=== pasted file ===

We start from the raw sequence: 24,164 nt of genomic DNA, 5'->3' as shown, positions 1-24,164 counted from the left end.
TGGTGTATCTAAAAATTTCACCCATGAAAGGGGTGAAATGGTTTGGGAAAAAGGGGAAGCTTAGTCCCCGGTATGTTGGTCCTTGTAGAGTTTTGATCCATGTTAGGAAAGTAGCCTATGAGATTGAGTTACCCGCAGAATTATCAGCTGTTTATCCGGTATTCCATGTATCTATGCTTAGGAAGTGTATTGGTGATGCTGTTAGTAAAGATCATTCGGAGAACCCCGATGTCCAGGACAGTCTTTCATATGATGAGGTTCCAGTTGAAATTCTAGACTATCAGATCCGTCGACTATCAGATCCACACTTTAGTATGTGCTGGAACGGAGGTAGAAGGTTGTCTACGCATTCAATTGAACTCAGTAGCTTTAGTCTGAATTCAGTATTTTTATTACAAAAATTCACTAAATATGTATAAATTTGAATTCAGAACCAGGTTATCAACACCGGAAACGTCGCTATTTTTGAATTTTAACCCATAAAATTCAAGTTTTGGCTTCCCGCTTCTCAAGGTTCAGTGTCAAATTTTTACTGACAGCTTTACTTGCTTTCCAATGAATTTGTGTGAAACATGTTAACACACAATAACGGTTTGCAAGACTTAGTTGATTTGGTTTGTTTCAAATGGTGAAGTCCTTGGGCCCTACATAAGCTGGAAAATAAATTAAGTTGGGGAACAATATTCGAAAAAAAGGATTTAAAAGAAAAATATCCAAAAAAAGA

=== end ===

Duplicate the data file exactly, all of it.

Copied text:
We start from the raw sequence: 24,164 nt of genomic DNA, 5'->3' as shown, positions 1-24,164 counted from the left end.
TGGTGTATCTAAAAATTTCACCCATGAAAGGGGTGAAATGGTTTGGGAAAAAGGGGAAGCTTAGTCCCCGGTATGTTGGTCCTTGTAGAGTTTTGATCCATGTTAGGAAAGTAGCCTATGAGATTGAGTTACCCGCAGAATTATCAGCTGTTTATCCGGTATTCCATGTATCTATGCTTAGGAAGTGTATTGGTGATGCTGTTAGTAAAGATCATTCGGAGAACCCCGATGTCCAGGACAGTCTTTCATATGATGAGGTTCCAGTTGAAATTCTAGACTATCAGATCCGTCGACTATCAGATCCACACTTTAGTATGTGCTGGAACGGAGGTAGAAGGTTGTCTACGCATTCAATTGAACTCAGTAGCTTTAGTCTGAATTCAGTATTTTTATTACAAAAATTCACTAAATATGTATAAATTTGAATTCAGAACCAGGTTATCAACACCGGAAACGTCGCTATTTTTGAATTTTAACCCATAAAATTCAAGTTTTGGCTTCCCGCTTCTCAAGGTTCAGTGTCAAATTTTTACTGACAGCTTTACTTGCTTTCCAATGAATTTGTGTGAAACATGTTAACACACAATAACGGTTTGCAAGACTTAGTTGATTTGGTTTGTTTCAAATGGTGAAGTCCTTGGGCCCTACATAAGCTGGAAAATAAATTAAGTTGGGGAACAATATTCGAAAAAAAGGATTTAAAAGAAAAATATCCAAAAAAAGA